VIDEO: Dr. Allan Schore on Inter-Generational Transmission of Trauma and Suicide

Watch an excerpt from PsychAlive’s interview with Dr. Allan Schore.


Dr. Allan Schore describes working in the heart of the inter-generational transmission of trauma and suicide. 

Dr. Allan Schore: There is now pretty good evidence that the attachment mechanism cuts across all species, all mammals.  So we’re looking at the same mechanism here.  But, essentially what we are now thinking of is that a female learns how to be a mother to her infant through her own early experiences of being an infant to her own mother.

Because when she was an infant, here she was, with these right brain to right brain communications, learning the language, learning the nuances of it, etc.  And at later points in time, that same internal working model now will replay in pregnancy.  Which also incidentally means – and let me say this again in another way – in the first year of life if the baby is exquisitely sensitive to these negative events, it is also more so than at any other time in the life span, plastic.

That means that there are more possibilities here for growth because the biological growth is going on, per se, genetically encoded, etc.  And so there is an enormous amount of plasticity.  That means that working with a depressed mother is – while she is having an infant, pregnant or with the infant, you’re actually talking about two lives.  There would be a possibility there of working right in the heart of the inter-generational transmission of trauma and of suicide, etc.

And that’s where it should be moving.   Obviously, women with high levels of post-natal depression, am I right?  16% I think, 16%.  That would be a target population that we would want to move into, especially in suicidology.   And could really make a large impact.

And, as you know, in borderline, you also get swings from extremely high intensive high arousal states, rage states down into abandonment, depression down into these low states, etc.  So that population also I would think would be a critical population for early intervention towards suicide.  Now, just for the record, as you’re well aware of, there are high rates of suicide also in borderline personality disorders.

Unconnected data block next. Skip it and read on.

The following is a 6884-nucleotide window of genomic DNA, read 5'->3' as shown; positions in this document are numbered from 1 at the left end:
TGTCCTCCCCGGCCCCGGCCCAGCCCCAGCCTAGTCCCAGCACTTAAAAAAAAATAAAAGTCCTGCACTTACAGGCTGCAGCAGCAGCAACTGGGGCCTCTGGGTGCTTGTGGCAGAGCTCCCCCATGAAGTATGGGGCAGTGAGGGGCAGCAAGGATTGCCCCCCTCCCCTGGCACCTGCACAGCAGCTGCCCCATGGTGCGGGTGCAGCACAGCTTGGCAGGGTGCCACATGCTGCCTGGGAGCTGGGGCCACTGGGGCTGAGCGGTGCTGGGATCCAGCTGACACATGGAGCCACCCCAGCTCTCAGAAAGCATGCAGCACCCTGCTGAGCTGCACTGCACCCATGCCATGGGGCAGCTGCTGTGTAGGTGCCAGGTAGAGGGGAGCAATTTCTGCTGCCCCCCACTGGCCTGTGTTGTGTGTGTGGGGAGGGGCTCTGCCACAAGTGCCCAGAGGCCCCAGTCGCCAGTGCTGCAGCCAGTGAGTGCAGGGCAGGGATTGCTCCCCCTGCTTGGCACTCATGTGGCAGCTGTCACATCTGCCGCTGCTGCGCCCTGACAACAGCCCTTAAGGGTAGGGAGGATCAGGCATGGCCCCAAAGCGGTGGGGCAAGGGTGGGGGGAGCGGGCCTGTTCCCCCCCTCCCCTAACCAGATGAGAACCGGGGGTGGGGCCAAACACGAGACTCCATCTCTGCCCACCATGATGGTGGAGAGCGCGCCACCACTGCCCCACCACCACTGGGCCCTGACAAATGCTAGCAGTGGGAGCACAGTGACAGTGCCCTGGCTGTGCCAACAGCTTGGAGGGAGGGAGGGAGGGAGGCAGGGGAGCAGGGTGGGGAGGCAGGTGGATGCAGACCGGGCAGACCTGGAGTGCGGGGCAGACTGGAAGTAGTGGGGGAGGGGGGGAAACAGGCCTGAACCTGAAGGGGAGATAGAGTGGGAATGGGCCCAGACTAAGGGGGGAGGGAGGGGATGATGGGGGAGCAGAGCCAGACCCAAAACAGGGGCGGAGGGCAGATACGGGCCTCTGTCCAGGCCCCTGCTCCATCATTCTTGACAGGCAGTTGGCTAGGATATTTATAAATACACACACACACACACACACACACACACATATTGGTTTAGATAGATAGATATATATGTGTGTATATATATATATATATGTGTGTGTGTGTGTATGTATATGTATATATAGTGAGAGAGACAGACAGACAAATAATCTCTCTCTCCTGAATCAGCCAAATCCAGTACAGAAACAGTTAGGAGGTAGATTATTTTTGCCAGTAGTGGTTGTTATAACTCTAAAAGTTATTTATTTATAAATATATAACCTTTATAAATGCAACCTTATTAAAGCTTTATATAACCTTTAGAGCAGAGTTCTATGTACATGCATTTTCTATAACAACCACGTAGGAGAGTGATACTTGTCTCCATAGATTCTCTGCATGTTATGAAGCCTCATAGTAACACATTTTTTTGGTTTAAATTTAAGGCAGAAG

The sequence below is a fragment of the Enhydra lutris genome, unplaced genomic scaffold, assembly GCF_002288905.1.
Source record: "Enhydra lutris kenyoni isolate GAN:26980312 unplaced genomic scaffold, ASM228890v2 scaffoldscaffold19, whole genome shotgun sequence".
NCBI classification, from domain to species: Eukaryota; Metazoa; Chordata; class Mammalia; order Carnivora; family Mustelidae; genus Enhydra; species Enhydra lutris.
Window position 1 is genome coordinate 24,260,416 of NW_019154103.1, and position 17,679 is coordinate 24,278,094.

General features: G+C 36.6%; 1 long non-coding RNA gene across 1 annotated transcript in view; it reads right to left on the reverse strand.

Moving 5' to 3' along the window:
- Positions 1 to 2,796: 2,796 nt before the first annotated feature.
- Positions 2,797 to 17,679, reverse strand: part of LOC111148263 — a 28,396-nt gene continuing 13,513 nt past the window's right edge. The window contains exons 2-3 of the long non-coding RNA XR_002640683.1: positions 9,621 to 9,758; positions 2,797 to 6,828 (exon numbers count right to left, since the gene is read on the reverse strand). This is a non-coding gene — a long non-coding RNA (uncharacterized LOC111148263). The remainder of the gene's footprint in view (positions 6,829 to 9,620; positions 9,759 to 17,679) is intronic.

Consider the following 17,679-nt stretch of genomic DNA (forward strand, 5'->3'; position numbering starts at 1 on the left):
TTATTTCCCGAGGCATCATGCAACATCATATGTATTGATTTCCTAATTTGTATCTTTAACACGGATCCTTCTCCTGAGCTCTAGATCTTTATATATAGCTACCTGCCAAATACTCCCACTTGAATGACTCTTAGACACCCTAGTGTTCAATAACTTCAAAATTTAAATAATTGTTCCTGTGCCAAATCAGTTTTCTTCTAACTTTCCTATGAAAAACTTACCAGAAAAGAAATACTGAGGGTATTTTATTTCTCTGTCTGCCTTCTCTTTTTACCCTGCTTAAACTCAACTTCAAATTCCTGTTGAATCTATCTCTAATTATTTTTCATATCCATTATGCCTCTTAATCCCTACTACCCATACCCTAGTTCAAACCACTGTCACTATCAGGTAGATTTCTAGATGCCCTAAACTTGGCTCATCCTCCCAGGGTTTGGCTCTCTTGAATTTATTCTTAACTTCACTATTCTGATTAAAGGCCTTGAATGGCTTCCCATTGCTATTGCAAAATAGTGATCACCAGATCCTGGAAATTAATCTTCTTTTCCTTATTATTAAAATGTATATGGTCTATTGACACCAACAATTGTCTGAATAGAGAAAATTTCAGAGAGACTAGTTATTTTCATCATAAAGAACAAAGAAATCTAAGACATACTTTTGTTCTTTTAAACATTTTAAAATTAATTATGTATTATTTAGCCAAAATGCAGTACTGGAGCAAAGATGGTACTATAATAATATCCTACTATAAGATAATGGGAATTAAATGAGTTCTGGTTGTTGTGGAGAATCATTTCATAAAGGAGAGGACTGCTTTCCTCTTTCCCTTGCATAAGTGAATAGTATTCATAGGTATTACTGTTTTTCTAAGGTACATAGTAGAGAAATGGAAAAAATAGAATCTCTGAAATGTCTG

About the Author

Allan Schore, Ph.D.

Dr. Allan Schore is on the clinical faculty of the Department of Psychiatry and Biobehavioral Sciences, UCLA David Geffen School of Medicine, and at the UCLA Center for Culture, Brain, and Development. He is author of four seminal volumes,Affect Regulation and the Origin of the SelfAffect Dysregulation and Disorders of the SelfAffect Regulation and the Repair of the Self, and The Science of the Art of Psychotherapy, as well as numerous articles and chapters. His Regulation Theory, grounded in developmental neuroscience and developmental psychoanalysis, focuses on the origin, psychopathogenesis, and psychotherapeutic treatment of the early forming subjective implicit self.

His contributions appear in multiple disciplines, including developmental neuroscience, psychiatry, psychoanalysis, developmental psychology, attachment theory, trauma studies, behavioral biology, clinical psychology, and clinical social work. His groundbreaking integration of neuroscience with attachment theory has lead to his description as "the American Bowlby," with emotional development as "the world’s leading authority on how our right hemisphere regulates emotion and processes our sense of self," and with psychoanalysis as "the world's leading expert in neuropsychoanalysis."

The American Psychoanalytic Association has described Dr. Schore as "a monumental figure in psychoanalytic and neuropsychoanalytic studies."

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